The truth is we don't enjoy the lowered expectations. These are not compliments on our great parenting ability they are condescending acknowledgement of our existence. Like when your kid gets excited because a monkey on TV was "wearing pants like a person."

It would be like every time you went to the drive through pharmacy to pick up another med for an ear infection the man behind the counter said, "It is so great your husband lets you drive all by yourself." Trust me, this is not kind of compliment that builds you up.

We don't want to be complemented on meeting the minimal requirements of parenting. We don't think our contributions are somehow greater because of our gender. We are your peers. We know what it is like to have to function after staying up all night with a sick kid cleaning up vomit. We know what it is like to spend a day doing 6 loads of laundry knowing that it is only going to reappear to be done again. We know what it is like to declare pizza night because at some point, even if you like to cook, the daily grind of coming up with a healthy meal every single night is too much.

We are the few men in the world that know what your job is like. We are you allies. We want respect for parents who stay home full time, not just the dads.

And while seeing us in the media may make you "rage vomit" you need to understand that we are working from a media deficit. It may seem like we are being praised for doing what mothers have been doing for ages, but it is because we have been portrayed as totally incompetent of taking care of kids. Still today this is Nick Mom's bread and butter for laughs.

They have been so bombarded with these images that when they see a dad taking care of his own kids without loosing an arm it is like seeing sasquatch.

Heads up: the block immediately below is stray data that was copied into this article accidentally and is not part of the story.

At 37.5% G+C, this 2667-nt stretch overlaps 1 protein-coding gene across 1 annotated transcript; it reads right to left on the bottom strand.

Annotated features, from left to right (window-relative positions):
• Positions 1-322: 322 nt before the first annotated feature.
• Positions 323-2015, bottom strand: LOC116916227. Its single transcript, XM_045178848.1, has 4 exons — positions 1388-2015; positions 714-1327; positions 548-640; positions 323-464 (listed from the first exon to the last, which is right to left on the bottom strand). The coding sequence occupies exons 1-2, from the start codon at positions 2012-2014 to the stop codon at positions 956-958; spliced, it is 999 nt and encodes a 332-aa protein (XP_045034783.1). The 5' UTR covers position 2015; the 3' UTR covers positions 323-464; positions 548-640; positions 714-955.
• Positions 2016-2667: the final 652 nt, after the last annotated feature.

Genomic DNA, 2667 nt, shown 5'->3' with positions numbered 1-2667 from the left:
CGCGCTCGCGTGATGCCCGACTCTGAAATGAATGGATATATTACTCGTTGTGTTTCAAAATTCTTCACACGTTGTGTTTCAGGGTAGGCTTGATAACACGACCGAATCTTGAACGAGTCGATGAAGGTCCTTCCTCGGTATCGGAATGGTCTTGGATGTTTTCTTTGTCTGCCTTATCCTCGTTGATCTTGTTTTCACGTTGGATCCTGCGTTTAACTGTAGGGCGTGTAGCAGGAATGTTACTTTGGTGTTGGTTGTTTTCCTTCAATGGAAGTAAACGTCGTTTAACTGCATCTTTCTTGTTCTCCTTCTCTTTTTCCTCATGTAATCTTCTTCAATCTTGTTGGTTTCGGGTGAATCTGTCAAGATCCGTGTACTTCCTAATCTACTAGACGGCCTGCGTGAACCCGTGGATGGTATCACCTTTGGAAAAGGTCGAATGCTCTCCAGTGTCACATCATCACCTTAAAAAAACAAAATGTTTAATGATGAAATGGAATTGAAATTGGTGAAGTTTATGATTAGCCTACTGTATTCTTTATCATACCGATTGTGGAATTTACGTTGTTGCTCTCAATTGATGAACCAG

Granted, we each have our own battles.

The mommy wars are real. Women who work outside the home and those that stay-at-home seem to be entrenched in a battle of who is most important. Certainly not all, but enough to write books about it and to be immortalized in countless blog post.

We are Switzerland here. Almost by definition we have wives in the workforce. We understand that women are smart and talented and have great potential in the workplace. We support that. We want women to have equal pay not just because it is right, but because it impacts our family budget.

But we also know how much work staying at home is. We do it everyday. We don't devalue women who have taken on the same role we have. We are your allies in wanting respect for those who choose to stay home and raise other human beings. Why a stay-at-home mom would choose to devalue a man doing the same job is beyond me.

And it seems like there is a competition among stay-at-home moms. With your Pinterest boards showing the elaborate crafts you need to do for each and every holiday. The 800 post on the proper way to celebrate National Waffle Day and the 200 recipes for waffles you have to dig through to find the best one.